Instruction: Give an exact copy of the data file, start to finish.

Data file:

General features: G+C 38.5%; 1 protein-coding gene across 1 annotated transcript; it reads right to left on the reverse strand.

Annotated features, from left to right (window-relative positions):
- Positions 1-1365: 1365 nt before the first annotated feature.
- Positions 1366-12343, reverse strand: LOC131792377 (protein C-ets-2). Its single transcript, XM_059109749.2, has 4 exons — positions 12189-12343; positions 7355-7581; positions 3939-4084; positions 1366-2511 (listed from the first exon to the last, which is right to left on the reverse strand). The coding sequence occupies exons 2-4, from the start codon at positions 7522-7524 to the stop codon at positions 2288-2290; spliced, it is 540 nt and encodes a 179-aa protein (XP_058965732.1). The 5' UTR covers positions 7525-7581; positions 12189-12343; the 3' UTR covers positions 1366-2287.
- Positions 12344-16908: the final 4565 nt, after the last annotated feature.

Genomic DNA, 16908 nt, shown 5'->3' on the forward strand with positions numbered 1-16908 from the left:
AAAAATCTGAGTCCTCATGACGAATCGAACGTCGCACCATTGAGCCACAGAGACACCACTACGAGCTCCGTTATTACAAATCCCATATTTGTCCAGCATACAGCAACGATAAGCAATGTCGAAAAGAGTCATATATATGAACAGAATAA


General features: G+C 38.5%; 1 protein-coding gene across 1 annotated transcript; it reads right to left on the reverse strand.

Annotated features, from left to right (window-relative positions):
- Positions 1-1365: 1365 nt before the first annotated feature.
- Positions 1366-12343, reverse strand: LOC131792377 (protein C-ets-2). Its single transcript, XM_059109749.2, has 4 exons — positions 12189-12343; positions 7355-7581; positions 3939-4084; positions 1366-2511 (listed from the first exon to the last, which is right to left on the reverse strand). The coding sequence occupies exons 2-4, from the start codon at positions 7522-7524 to the stop codon at positions 2288-2290; spliced, it is 540 nt and encodes a 179-aa protein (XP_058965732.1). The 5' UTR covers positions 7525-7581; positions 12189-12343; the 3' UTR covers positions 1366-2287.
- Positions 12344-16908: the final 4565 nt, after the last annotated feature.

Genomic DNA, 16908 nt, shown 5'->3' on the forward strand with positions numbered 1-16908 from the left:
AAAAATCTGAGTCCTCATGACGAATCGAACGTCGCACCATTGAGCCACAGAGACACCACTACGAGCTCCGTTATTACAAATCCCATATTTGTCCAGCATACAGCAACGATAAGCAATGTCGAAAAGAGTCATATATATGAACAGAATAA